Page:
Is this the reason why we had episodes like Timelash and Mindbender, which pushed the series format in a way we’d never seen before?  It also happened on The Prisoner, where the final few episodes (The Girl Who Was Death, Fall Out) were very strange indeed.

Whatever the reason, Timelash has one of the most arresting openings of any of the UFO stories.  It seems to be a normal, humdrum day at SHADO HQ, before a disheveled Straker appears from nowhere and starts smashing up the equipment.  He then beats up a dozen or so SHADO personnel (including Foster) before making his way onto the studio backlot.  Foster and co eventually corner him, just as he’s found an unconscious Colonel Lake.

Taken back to SHADO HQ, Straker is injected with a drug which starts to bring him back to normality.  Straker and Lake had been returning to headquarters when they noticed they were being tailed by a UFO.  He attempted to raise the alarm with SHADO, but got no response.  The reason why becomes obvious when they enter the grounds of the Harlington-Straker film studios.  Somehow, the aliens have managed to time freeze the whole area.

Every person is completely immobile and unresponsive (some lovely camera tricks here – a chair suspended in the air, smoke from a cigarette, etc) and Straker and Lake are the only people not affected.  And watching the two of them in action, had UFO gone to another series they could have formed a very impressive partnership.  Ed Bishop and Wanda Ventham worked very well together and it’s a pity we didn’t get to see more stories with them paired up.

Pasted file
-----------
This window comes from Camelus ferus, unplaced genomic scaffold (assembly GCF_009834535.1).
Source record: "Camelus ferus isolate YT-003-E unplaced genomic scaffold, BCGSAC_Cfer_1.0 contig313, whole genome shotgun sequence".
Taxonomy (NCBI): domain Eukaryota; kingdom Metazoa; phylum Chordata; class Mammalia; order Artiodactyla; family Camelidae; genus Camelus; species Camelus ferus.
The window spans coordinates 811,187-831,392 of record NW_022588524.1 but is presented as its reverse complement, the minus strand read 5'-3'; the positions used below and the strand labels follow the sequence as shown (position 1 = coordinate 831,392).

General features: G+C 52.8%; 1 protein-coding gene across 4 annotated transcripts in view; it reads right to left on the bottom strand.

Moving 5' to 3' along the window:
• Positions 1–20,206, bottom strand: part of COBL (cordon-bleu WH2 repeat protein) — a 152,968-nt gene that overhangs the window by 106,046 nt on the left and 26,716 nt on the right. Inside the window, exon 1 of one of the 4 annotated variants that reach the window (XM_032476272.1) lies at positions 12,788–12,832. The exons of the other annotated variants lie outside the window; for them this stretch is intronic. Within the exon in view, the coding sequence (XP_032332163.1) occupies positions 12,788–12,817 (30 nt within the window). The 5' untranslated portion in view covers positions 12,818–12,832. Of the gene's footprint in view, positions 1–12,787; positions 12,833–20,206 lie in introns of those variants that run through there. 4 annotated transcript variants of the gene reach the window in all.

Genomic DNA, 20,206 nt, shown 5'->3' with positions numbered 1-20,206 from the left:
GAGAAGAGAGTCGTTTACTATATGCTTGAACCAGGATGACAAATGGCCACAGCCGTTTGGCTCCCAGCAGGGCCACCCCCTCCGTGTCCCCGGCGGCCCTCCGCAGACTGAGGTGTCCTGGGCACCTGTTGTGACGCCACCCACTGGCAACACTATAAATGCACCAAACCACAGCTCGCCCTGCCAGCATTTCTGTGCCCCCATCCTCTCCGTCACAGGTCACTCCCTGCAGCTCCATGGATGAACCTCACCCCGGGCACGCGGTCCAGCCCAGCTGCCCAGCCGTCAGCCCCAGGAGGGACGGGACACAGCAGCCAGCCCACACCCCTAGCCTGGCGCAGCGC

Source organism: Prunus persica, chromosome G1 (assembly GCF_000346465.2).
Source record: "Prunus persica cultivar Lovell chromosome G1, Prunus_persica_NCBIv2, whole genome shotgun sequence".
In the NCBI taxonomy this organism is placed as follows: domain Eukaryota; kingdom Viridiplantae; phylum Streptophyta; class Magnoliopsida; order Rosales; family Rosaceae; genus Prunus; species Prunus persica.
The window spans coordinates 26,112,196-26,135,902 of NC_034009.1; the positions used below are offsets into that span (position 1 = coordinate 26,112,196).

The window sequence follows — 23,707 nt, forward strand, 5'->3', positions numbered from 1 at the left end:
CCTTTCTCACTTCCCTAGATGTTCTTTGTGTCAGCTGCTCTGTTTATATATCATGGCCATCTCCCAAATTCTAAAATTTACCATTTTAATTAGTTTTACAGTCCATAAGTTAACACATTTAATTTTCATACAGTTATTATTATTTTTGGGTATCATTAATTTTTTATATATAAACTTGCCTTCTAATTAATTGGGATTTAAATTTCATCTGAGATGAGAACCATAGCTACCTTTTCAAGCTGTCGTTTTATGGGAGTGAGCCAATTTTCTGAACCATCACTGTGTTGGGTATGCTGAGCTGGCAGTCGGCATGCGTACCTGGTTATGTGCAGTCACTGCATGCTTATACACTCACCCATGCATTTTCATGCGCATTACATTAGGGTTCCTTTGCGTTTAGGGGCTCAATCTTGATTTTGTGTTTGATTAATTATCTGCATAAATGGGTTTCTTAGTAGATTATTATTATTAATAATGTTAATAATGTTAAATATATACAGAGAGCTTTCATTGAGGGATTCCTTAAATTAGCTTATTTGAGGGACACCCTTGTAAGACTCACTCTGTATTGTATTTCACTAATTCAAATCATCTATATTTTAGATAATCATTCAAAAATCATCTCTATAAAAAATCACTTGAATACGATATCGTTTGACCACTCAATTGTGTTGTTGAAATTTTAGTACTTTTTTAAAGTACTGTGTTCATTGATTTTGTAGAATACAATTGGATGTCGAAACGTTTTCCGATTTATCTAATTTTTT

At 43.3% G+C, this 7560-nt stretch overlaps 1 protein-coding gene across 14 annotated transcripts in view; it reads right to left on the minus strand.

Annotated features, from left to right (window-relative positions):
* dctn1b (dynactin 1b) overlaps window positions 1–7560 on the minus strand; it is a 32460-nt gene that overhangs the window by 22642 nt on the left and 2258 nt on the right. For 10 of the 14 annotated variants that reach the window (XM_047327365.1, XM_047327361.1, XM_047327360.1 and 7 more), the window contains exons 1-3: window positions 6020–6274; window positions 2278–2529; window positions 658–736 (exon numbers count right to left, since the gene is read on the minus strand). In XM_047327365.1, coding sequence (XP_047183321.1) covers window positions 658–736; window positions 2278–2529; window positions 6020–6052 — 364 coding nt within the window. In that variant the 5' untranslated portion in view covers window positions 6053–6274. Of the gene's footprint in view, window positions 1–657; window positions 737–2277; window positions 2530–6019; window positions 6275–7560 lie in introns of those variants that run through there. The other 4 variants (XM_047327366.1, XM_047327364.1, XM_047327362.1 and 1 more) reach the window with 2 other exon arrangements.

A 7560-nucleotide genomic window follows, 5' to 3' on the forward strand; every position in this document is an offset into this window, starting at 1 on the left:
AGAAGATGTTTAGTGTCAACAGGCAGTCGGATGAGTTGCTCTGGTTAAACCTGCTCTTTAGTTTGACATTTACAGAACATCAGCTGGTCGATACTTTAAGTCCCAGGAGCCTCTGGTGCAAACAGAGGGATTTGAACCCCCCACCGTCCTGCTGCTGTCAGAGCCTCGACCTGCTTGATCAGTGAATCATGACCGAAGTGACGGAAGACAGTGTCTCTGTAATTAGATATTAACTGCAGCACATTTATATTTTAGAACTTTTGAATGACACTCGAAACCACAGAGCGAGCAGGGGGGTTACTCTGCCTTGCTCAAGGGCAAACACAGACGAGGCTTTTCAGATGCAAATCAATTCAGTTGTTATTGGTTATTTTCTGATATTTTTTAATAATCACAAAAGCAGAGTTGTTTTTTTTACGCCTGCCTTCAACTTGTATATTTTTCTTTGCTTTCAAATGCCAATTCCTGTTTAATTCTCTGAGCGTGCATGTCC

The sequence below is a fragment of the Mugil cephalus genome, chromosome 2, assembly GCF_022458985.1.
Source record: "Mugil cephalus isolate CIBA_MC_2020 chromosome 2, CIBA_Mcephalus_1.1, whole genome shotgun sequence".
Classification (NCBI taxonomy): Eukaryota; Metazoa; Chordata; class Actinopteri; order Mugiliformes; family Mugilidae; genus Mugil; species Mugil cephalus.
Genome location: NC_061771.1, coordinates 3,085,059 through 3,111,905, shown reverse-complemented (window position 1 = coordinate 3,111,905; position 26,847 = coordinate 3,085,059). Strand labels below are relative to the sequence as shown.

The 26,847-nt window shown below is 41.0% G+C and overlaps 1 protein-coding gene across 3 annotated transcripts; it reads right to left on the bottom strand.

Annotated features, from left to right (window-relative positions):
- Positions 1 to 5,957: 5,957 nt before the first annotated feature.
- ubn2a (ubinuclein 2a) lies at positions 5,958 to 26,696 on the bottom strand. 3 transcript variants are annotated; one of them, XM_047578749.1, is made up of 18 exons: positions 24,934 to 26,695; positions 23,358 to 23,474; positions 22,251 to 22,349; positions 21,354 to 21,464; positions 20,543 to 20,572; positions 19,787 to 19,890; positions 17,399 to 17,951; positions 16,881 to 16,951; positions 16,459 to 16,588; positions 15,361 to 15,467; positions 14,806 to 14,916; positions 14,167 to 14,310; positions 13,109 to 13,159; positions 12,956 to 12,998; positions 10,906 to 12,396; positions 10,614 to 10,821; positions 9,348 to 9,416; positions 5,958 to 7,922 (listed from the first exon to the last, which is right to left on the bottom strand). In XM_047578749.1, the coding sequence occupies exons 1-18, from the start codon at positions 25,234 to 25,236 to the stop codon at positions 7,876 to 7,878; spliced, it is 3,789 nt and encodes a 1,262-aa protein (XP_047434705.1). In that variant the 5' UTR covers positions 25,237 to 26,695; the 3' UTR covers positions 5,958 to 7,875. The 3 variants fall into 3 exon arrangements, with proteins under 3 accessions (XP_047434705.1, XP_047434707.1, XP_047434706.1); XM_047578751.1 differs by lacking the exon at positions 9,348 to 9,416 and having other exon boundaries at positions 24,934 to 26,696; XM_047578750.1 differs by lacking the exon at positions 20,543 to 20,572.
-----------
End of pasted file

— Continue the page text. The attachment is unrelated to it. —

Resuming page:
As they explore, Lake notices that one person has moved.  Turner (Patrick Allen) is a traitor who has sold out to the aliens.  Straker and Lake tool up with some impressive hardware and hunt him down through the studio backlot.  This is where the story takes on even more of a surreal edge, since Turner has the ability to move in time and therefore can always stay a couple of steps ahead of them.

He also has a nice line in mocking taunts as he attempts to pay Straker back for every slight, either real or imagined, he’s suffered over the years as one of SHADO’s foot-soldiers.  And when Turner and Straker chase each other around the lot in children’s sports-cars you definitely know this isn’t a typical episode!

Eventually Straker works out a way to stop Turner and also manages destroy the UFO (although this is where there’s a little lack of logic – if the aliens are so powerful that they can freeze time, why send only one UFO?  In Reflections in the Water, also written by Terence Feely, they had a fleet of 25!).

This niggle apart, everything ties up by the end of the episode as we understand exactly why Straker was smashing up the equipment at the start of the story.  A complex, imaginative and ultimately satisfying tale, Timelash is a cracking episode.

And Wanda Ventham looks absolutely gorgeous, which is the icing on the cake!